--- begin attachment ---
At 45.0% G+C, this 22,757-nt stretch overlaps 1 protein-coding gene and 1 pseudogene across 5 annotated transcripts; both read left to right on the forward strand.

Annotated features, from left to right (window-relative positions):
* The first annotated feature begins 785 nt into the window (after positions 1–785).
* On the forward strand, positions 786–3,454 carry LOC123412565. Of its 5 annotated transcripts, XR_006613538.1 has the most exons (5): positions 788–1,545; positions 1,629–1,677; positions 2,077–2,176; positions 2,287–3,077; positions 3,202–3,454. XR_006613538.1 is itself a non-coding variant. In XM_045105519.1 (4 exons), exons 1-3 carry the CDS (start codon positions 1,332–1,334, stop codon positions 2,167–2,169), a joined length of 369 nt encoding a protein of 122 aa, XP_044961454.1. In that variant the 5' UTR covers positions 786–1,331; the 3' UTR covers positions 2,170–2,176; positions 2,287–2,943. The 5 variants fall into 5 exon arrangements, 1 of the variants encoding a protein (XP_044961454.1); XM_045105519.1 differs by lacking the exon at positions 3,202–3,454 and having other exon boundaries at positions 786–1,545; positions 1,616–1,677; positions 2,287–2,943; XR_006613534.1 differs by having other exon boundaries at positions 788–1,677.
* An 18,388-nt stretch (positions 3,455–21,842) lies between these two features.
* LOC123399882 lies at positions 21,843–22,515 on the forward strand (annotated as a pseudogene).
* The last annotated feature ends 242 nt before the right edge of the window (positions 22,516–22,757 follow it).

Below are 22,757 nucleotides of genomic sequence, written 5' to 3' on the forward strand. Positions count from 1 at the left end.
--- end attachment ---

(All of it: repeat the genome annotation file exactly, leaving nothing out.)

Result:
At 45.0% G+C, this 22,757-nt stretch overlaps 1 protein-coding gene and 1 pseudogene across 5 annotated transcripts; both read left to right on the forward strand.

Annotated features, from left to right (window-relative positions):
* The first annotated feature begins 785 nt into the window (after positions 1–785).
* On the forward strand, positions 786–3,454 carry LOC123412565. Of its 5 annotated transcripts, XR_006613538.1 has the most exons (5): positions 788–1,545; positions 1,629–1,677; positions 2,077–2,176; positions 2,287–3,077; positions 3,202–3,454. XR_006613538.1 is itself a non-coding variant. In XM_045105519.1 (4 exons), exons 1-3 carry the CDS (start codon positions 1,332–1,334, stop codon positions 2,167–2,169), a joined length of 369 nt encoding a protein of 122 aa, XP_044961454.1. In that variant the 5' UTR covers positions 786–1,331; the 3' UTR covers positions 2,170–2,176; positions 2,287–2,943. The 5 variants fall into 5 exon arrangements, 1 of the variants encoding a protein (XP_044961454.1); XM_045105519.1 differs by lacking the exon at positions 3,202–3,454 and having other exon boundaries at positions 786–1,545; positions 1,616–1,677; positions 2,287–2,943; XR_006613534.1 differs by having other exon boundaries at positions 788–1,677.
* An 18,388-nt stretch (positions 3,455–21,842) lies between these two features.
* LOC123399882 lies at positions 21,843–22,515 on the forward strand (annotated as a pseudogene).
* The last annotated feature ends 242 nt before the right edge of the window (positions 22,516–22,757 follow it).

Below are 22,757 nucleotides of genomic sequence, written 5' to 3' on the forward strand. Positions count from 1 at the left end.